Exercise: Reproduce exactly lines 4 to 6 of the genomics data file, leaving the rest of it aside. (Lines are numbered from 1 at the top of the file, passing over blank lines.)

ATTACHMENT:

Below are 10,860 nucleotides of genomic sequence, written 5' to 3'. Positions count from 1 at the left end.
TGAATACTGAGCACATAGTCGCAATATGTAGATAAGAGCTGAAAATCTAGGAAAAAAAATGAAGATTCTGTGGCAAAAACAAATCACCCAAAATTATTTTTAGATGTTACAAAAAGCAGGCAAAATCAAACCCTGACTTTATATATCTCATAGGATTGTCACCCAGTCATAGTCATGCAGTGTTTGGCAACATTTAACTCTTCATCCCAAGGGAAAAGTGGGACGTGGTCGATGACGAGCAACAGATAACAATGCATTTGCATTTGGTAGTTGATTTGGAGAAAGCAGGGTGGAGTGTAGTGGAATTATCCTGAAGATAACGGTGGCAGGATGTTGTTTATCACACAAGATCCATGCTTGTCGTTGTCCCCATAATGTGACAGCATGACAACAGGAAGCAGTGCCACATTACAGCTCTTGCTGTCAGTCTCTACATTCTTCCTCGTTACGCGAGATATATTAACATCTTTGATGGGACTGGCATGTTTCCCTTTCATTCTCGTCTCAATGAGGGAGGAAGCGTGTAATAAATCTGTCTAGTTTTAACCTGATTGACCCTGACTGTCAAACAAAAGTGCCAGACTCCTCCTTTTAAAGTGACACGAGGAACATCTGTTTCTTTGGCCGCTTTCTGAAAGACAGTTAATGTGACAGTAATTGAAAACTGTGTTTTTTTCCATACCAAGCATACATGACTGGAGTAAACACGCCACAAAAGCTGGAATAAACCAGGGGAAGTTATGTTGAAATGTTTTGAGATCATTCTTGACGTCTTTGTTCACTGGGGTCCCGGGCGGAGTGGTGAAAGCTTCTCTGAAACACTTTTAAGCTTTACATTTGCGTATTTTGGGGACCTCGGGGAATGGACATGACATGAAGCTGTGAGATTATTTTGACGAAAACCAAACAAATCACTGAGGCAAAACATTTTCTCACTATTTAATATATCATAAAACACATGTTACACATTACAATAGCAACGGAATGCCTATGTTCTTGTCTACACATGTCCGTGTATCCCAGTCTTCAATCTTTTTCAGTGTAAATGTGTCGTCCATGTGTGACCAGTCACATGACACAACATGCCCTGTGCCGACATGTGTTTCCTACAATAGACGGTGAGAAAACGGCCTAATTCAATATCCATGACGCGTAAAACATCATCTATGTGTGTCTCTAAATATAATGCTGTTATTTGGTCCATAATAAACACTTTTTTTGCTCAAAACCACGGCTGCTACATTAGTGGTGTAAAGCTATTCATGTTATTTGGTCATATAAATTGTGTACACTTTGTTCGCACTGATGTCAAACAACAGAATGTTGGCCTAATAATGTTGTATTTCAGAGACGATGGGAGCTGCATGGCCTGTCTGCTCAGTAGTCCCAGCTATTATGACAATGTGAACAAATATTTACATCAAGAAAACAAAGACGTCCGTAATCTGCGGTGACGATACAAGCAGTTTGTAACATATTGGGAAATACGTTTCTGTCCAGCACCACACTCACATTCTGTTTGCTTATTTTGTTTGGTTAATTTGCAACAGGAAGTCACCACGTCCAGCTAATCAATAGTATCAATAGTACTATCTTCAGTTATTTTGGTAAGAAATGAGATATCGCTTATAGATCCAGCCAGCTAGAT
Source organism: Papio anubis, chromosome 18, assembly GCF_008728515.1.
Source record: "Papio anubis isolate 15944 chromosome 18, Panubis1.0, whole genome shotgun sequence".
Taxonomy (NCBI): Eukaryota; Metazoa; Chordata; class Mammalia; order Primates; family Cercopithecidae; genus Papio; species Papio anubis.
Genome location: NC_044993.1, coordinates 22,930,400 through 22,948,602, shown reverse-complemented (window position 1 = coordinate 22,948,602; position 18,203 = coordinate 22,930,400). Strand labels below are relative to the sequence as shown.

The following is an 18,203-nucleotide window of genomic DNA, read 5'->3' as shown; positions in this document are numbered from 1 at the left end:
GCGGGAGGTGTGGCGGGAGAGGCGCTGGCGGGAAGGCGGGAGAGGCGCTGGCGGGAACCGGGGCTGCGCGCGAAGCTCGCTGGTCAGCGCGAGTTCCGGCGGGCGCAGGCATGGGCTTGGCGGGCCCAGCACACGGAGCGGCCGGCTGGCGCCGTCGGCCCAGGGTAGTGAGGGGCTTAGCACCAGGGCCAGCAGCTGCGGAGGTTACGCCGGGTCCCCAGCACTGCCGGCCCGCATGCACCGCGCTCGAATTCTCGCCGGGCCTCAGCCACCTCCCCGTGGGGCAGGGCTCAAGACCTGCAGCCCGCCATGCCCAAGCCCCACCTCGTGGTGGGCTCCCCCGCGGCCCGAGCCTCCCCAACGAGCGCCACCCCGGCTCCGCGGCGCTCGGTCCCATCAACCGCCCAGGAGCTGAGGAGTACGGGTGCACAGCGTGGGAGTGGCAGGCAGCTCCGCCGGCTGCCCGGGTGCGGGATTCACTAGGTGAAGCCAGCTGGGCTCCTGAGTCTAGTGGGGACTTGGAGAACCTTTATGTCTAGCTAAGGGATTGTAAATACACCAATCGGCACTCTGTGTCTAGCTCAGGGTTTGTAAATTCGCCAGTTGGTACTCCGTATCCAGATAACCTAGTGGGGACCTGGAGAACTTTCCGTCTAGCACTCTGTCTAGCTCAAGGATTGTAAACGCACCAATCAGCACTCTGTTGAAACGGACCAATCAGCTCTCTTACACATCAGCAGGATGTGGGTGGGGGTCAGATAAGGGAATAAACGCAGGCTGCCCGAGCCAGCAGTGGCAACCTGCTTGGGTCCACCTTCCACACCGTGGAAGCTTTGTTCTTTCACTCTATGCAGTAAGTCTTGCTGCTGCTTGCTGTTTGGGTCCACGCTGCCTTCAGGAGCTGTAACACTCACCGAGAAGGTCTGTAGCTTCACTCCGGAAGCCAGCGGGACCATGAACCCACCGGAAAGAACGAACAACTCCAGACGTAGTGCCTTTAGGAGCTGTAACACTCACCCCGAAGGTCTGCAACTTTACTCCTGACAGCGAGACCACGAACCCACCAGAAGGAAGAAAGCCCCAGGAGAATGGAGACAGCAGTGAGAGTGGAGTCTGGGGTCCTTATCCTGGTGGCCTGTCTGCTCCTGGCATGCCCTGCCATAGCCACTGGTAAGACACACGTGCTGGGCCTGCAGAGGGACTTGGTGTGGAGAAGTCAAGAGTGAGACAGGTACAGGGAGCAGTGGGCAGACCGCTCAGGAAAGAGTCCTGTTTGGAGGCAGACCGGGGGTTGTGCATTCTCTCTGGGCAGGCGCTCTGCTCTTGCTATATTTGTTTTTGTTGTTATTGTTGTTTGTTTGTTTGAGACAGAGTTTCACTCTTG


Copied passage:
Source record: "Papio anubis isolate 15944 chromosome 18, Panubis1.0, whole genome shotgun sequence".
Taxonomy (NCBI): Eukaryota; Metazoa; Chordata; class Mammalia; order Primates; family Cercopithecidae; genus Papio; species Papio anubis.
Genome location: NC_044993.1, coordinates 22,930,400 through 22,948,602, shown reverse-complemented (window position 1 = coordinate 22,948,602; position 18,203 = coordinate 22,930,400). Strand labels below are relative to the sequence as shown.